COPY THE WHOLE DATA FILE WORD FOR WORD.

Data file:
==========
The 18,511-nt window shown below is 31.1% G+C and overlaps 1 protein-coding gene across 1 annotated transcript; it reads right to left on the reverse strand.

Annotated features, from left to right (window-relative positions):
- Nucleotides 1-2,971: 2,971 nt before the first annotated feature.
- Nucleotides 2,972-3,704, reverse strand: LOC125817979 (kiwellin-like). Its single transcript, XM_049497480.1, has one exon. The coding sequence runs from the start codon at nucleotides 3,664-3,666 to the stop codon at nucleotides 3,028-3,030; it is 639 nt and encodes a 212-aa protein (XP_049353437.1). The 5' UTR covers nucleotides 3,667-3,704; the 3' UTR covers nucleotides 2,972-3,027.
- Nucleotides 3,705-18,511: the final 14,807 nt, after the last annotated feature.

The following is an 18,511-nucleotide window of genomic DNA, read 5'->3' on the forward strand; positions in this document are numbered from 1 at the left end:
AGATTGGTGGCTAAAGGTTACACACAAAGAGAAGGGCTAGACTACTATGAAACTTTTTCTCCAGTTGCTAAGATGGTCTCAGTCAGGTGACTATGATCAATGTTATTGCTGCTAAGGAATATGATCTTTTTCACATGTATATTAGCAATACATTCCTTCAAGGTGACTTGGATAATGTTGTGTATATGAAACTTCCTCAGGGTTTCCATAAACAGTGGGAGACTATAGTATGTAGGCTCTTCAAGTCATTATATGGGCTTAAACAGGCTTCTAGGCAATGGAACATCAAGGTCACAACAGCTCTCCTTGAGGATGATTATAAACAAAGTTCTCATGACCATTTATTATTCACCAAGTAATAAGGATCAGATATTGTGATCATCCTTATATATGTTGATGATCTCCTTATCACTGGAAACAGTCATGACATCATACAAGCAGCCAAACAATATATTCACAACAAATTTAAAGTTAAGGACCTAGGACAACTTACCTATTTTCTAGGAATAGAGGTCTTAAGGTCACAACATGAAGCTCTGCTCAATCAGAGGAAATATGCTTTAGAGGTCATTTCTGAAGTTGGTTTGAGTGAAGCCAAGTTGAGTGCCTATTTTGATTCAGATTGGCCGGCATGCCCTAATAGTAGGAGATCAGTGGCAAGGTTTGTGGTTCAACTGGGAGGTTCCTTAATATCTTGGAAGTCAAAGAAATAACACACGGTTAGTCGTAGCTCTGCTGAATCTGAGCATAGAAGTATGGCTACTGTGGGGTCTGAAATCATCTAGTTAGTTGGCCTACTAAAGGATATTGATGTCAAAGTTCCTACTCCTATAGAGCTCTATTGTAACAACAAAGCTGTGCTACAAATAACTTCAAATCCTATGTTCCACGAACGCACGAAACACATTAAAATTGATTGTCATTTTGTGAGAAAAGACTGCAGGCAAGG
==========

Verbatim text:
The 18,511-nt window shown below is 31.1% G+C and overlaps 1 protein-coding gene across 1 annotated transcript; it reads right to left on the reverse strand.

Annotated features, from left to right (window-relative positions):
- Nucleotides 1-2,971: 2,971 nt before the first annotated feature.
- Nucleotides 2,972-3,704, reverse strand: LOC125817979 (kiwellin-like). Its single transcript, XM_049497480.1, has one exon. The coding sequence runs from the start codon at nucleotides 3,664-3,666 to the stop codon at nucleotides 3,028-3,030; it is 639 nt and encodes a 212-aa protein (XP_049353437.1). The 5' UTR covers nucleotides 3,667-3,704; the 3' UTR covers nucleotides 2,972-3,027.
- Nucleotides 3,705-18,511: the final 14,807 nt, after the last annotated feature.

The following is an 18,511-nucleotide window of genomic DNA, read 5'->3' on the forward strand; positions in this document are numbered from 1 at the left end:
AGATTGGTGGCTAAAGGTTACACACAAAGAGAAGGGCTAGACTACTATGAAACTTTTTCTCCAGTTGCTAAGATGGTCTCAGTCAGGTGACTATGATCAATGTTATTGCTGCTAAGGAATATGATCTTTTTCACATGTATATTAGCAATACATTCCTTCAAGGTGACTTGGATAATGTTGTGTATATGAAACTTCCTCAGGGTTTCCATAAACAGTGGGAGACTATAGTATGTAGGCTCTTCAAGTCATTATATGGGCTTAAACAGGCTTCTAGGCAATGGAACATCAAGGTCACAACAGCTCTCCTTGAGGATGATTATAAACAAAGTTCTCATGACCATTTATTATTCACCAAGTAATAAGGATCAGATATTGTGATCATCCTTATATATGTTGATGATCTCCTTATCACTGGAAACAGTCATGACATCATACAAGCAGCCAAACAATATATTCACAACAAATTTAAAGTTAAGGACCTAGGACAACTTACCTATTTTCTAGGAATAGAGGTCTTAAGGTCACAACATGAAGCTCTGCTCAATCAGAGGAAATATGCTTTAGAGGTCATTTCTGAAGTTGGTTTGAGTGAAGCCAAGTTGAGTGCCTATTTTGATTCAGATTGGCCGGCATGCCCTAATAGTAGGAGATCAGTGGCAAGGTTTGTGGTTCAACTGGGAGGTTCCTTAATATCTTGGAAGTCAAAGAAATAACACACGGTTAGTCGTAGCTCTGCTGAATCTGAGCATAGAAGTATGGCTACTGTGGGGTCTGAAATCATCTAGTTAGTTGGCCTACTAAAGGATATTGATGTCAAAGTTCCTACTCCTATAGAGCTCTATTGTAACAACAAAGCTGTGCTACAAATAACTTCAAATCCTATGTTCCACGAACGCACGAAACACATTAAAATTGATTGTCATTTTGTGAGAAAAGACTGCAGGCAAGG